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Casino Play: US, France and UK: Card Game Rules for Frequent Travellers

February 3, 2015 8:37 am    |    by Jonny Blair

If you like to travel on a regular basis and enjoy taking in an evening at a casino wherever you are, then you need to know that they don’t all play by the same rules.

Casino Tips for travellers

Casino Tips for travellers

 

There are distinct differences in casino card game rules as well as the odds that you may be offered. This is highlighted when you compare the contrast in how casinos are set up in the U.S and France, compared to the UK.

Online virtual gaming, where players can participate in live roulette for example, can transcend these barriers to a certain extent. Yet it is still definitely worth knowing what you are facing when you step into a casino in one of the countries mentioned.

Plus ça change

The French saying translates to the more it changes, the more it’s the same thing and you could apply that expression to the way roulette is played around the world.

There are three basic variations on the game of roulette and they are known as British, American and French. The changes to the rules are very subtle in general terms and predicting where the small white ball is going to come to rest, is still the object of the game, whichever version you are playing.

You will see a similar layout for placing your bets with a cloth displaying numbers from 0-36 and sections where you can place your chips to bet on whether the winning colour will be red or black and if the number will be odd or even.

American roulette

A lot of players get a bit confused when they walk into a British casino and see that he game being played is described as American Roulette.

The reason it is designated as American is in fact because casinos are using different coloured chips for each player at the table so it can distinguish individual’s bets more easily. So you could very well be playing American Roulette in a British casino but not actually playing the American version of the game.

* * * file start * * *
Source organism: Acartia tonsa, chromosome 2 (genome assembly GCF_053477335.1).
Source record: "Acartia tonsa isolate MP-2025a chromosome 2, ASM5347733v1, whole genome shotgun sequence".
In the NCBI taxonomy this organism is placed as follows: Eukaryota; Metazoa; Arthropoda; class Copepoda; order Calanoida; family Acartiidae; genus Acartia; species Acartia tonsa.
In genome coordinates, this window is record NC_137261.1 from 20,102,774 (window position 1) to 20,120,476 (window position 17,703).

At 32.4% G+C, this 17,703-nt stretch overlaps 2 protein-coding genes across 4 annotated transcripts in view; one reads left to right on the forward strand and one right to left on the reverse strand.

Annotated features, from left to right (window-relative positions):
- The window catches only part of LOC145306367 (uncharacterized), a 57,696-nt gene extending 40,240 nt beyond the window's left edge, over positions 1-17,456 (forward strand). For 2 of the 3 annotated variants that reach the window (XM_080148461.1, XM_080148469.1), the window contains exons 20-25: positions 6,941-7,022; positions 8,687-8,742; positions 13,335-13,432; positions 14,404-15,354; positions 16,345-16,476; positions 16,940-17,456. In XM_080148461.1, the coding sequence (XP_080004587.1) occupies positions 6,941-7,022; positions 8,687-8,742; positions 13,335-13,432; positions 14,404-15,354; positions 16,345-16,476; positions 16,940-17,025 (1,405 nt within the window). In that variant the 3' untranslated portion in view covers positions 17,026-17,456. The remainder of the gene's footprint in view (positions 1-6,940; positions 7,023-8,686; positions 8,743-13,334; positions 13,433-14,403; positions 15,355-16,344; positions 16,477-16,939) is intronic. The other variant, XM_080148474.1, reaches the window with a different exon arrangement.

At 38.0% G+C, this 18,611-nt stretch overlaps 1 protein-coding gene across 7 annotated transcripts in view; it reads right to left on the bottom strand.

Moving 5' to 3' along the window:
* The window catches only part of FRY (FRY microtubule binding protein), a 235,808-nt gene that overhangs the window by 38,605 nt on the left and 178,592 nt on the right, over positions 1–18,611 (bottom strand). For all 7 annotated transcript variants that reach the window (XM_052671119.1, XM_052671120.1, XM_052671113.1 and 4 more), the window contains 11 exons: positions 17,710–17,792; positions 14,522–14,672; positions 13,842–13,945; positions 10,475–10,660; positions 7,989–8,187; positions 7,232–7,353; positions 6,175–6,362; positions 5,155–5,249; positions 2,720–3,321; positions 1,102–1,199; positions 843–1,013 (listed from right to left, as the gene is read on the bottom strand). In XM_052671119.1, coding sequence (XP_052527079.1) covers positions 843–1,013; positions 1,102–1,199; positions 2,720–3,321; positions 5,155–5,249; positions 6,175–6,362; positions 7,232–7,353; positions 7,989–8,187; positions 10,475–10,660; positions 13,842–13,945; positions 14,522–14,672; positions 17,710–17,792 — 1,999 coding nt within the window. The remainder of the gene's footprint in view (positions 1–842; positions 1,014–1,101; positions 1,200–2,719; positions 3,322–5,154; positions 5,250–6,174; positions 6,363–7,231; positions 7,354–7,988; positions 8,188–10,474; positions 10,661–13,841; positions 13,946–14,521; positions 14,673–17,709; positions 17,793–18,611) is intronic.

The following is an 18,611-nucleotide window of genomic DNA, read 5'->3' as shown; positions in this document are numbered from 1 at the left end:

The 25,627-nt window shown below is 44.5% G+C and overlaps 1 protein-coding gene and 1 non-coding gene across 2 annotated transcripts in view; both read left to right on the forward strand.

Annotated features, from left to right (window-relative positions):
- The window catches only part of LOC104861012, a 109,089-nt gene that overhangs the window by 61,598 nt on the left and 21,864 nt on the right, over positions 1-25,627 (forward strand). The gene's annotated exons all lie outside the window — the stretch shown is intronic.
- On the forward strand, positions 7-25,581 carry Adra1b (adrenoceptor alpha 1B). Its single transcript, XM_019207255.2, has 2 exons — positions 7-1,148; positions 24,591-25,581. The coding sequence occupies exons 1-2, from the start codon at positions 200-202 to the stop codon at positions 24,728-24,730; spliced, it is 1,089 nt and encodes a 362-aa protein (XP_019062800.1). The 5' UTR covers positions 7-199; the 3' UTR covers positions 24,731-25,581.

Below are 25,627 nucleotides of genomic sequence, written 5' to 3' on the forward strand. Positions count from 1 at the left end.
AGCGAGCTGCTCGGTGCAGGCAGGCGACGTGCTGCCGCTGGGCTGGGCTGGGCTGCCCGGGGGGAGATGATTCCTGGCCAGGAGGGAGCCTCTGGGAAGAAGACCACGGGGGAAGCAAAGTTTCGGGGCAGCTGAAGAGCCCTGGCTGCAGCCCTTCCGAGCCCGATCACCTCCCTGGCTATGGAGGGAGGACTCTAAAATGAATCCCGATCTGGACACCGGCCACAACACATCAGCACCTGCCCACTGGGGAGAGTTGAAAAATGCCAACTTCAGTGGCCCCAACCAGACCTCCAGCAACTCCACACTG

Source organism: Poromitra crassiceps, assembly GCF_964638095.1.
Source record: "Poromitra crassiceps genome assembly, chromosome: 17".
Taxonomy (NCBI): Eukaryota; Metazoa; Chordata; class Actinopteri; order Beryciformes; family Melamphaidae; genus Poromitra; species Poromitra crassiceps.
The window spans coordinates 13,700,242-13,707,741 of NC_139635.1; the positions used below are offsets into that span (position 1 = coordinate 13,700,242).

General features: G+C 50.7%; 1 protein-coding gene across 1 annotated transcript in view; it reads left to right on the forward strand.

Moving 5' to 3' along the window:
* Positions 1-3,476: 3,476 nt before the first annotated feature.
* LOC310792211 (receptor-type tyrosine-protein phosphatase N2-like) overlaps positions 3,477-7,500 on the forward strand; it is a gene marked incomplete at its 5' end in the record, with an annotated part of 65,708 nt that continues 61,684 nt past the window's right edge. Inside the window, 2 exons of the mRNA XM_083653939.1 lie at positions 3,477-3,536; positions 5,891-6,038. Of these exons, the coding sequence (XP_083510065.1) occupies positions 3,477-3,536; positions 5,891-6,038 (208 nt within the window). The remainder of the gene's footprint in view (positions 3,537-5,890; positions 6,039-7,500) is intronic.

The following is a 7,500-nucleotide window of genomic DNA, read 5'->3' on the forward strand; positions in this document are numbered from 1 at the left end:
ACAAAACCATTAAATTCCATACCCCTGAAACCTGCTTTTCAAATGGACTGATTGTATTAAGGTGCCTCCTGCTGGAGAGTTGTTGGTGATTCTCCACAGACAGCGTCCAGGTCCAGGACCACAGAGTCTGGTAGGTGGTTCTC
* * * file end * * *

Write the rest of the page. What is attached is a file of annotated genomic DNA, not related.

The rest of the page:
If you are confused by that, it is understandable, but the fundamental difference between American roulette and the British and French versions is the fact that the American version uses double zero whereas the French and English versions only have the one.

This makes a difference to the edge or advantage that the house has, or their profit margin if you prefer to call it that.

Having 38 numbers in play instead of 37 increases the house edge from 2.7% to 5.26%, so if you see two zeros on the cloth layout, you are definitely playing American roulette.

Tipping

It is important to know the different tipping etiquette in operation depending on whether you are in the U.s, France or the UK.

Not only do American players have to contend with the 00 edge working against them, they also expect winning players to tip the croupier, which can spoil the party mood a bit if you are not used to giving up some of your winnings for the pleasure of being served by the croupier.

The British casino’s used to have a no-tipping policy written into law, but a change to the 2005 Gaming Act made it possible for tipping to be allowed, but it is still not part of the culture on these shores as it is in other parts of Europe or the U.S.

If you are playing roulette in France, tipping is considered essential and is part of the etiquette observed by all players. You will find that playing roulette in France is more of show-piece occasion than a fast-paced game that you might experience elsewhere and as all the chips on the table are the same, the croupier earns his tip by remembering who owns each bet.

Blackjack

It is a reversal of roles when it comes to the popularity of blackjack in the U.S compared to the U.K.

Whereas the UK has embraced roulette much more than our American friends, blackjack is a much bigger deal in the States than it is in most parts of Europe, including the UK.

An interesting variance to point out if you are playing blackjack in the U.S, is that the dealer gets a face down card, which is known as the hole card, in addition to his upcard. This allows the dealer to check to see if he can get a blackjack before any doubling or splitting is done.

If he does, then all bets lose except for any player with blackjack at that point. This means that no one can make a mistake by doubling or splitting when they should not. In the UK, blackjack players can and do make these mistakes.

Another noticeable variation is the number of decks of cards that are used to make up the pack. Six decks are commonly used but you can see as many as eight in operation, but even just four decks is not unheard of in the UK.

Rules relating to the number of decks being used will vary between states but in the UK you are likely to find that six is the default number in most casinos.

Knowing these subtle changes to rules depending on where you are in the world, will help to avoid some awkward moments, especially if you leave a table after a win and are not aware of the tipping etiquette.

Noah Davey has had a love of all things cards for some time now. An avid blogger, he enjoys helping other players by posting online. You can read his helpful posts on many of the web’s top blogs and sites.

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